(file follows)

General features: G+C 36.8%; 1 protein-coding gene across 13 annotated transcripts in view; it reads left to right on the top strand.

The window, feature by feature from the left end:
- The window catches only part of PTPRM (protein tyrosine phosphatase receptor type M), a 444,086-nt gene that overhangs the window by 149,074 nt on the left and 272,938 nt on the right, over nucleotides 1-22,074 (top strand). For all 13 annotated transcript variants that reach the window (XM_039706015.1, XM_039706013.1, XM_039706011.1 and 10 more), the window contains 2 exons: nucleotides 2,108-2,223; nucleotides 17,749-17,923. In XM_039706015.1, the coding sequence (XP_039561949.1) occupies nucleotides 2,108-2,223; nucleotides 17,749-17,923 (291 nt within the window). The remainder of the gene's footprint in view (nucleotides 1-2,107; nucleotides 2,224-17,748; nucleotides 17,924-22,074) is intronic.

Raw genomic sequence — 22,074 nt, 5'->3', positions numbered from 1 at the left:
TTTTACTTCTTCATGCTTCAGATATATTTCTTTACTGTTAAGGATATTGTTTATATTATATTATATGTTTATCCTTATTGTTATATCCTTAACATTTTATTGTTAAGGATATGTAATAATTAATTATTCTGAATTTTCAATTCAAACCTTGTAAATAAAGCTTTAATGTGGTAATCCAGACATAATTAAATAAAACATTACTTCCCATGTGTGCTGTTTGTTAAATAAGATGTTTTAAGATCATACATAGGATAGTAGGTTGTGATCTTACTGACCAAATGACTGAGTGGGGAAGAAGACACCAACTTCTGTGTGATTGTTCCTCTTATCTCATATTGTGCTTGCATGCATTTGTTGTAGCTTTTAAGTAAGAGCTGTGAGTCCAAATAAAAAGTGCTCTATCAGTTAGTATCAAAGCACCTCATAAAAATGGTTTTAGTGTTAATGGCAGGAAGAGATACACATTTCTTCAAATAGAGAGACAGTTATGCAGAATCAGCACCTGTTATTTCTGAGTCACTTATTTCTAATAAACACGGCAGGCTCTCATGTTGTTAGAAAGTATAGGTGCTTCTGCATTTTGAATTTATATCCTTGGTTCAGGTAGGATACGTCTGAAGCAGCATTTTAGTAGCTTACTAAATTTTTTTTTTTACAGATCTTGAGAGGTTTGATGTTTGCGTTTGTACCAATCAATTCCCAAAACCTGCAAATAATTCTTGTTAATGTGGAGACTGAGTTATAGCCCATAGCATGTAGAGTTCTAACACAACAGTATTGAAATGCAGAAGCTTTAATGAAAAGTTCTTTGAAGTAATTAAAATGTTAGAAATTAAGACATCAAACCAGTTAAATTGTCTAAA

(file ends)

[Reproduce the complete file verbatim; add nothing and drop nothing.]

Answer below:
General features: G+C 36.8%; 1 protein-coding gene across 13 annotated transcripts in view; it reads left to right on the top strand.

The window, feature by feature from the left end:
- The window catches only part of PTPRM (protein tyrosine phosphatase receptor type M), a 444,086-nt gene that overhangs the window by 149,074 nt on the left and 272,938 nt on the right, over nucleotides 1-22,074 (top strand). For all 13 annotated transcript variants that reach the window (XM_039706015.1, XM_039706013.1, XM_039706011.1 and 10 more), the window contains 2 exons: nucleotides 2,108-2,223; nucleotides 17,749-17,923. In XM_039706015.1, the coding sequence (XP_039561949.1) occupies nucleotides 2,108-2,223; nucleotides 17,749-17,923 (291 nt within the window). The remainder of the gene's footprint in view (nucleotides 1-2,107; nucleotides 2,224-17,748; nucleotides 17,924-22,074) is intronic.

Raw genomic sequence — 22,074 nt, 5'->3', positions numbered from 1 at the left:
TTTTACTTCTTCATGCTTCAGATATATTTCTTTACTGTTAAGGATATTGTTTATATTATATTATATGTTTATCCTTATTGTTATATCCTTAACATTTTATTGTTAAGGATATGTAATAATTAATTATTCTGAATTTTCAATTCAAACCTTGTAAATAAAGCTTTAATGTGGTAATCCAGACATAATTAAATAAAACATTACTTCCCATGTGTGCTGTTTGTTAAATAAGATGTTTTAAGATCATACATAGGATAGTAGGTTGTGATCTTACTGACCAAATGACTGAGTGGGGAAGAAGACACCAACTTCTGTGTGATTGTTCCTCTTATCTCATATTGTGCTTGCATGCATTTGTTGTAGCTTTTAAGTAAGAGCTGTGAGTCCAAATAAAAAGTGCTCTATCAGTTAGTATCAAAGCACCTCATAAAAATGGTTTTAGTGTTAATGGCAGGAAGAGATACACATTTCTTCAAATAGAGAGACAGTTATGCAGAATCAGCACCTGTTATTTCTGAGTCACTTATTTCTAATAAACACGGCAGGCTCTCATGTTGTTAGAAAGTATAGGTGCTTCTGCATTTTGAATTTATATCCTTGGTTCAGGTAGGATACGTCTGAAGCAGCATTTTAGTAGCTTACTAAATTTTTTTTTTTACAGATCTTGAGAGGTTTGATGTTTGCGTTTGTACCAATCAATTCCCAAAACCTGCAAATAATTCTTGTTAATGTGGAGACTGAGTTATAGCCCATAGCATGTAGAGTTCTAACACAACAGTATTGAAATGCAGAAGCTTTAATGAAAAGTTCTTTGAAGTAATTAAAATGTTAGAAATTAAGACATCAAACCAGTTAAATTGTCTAAA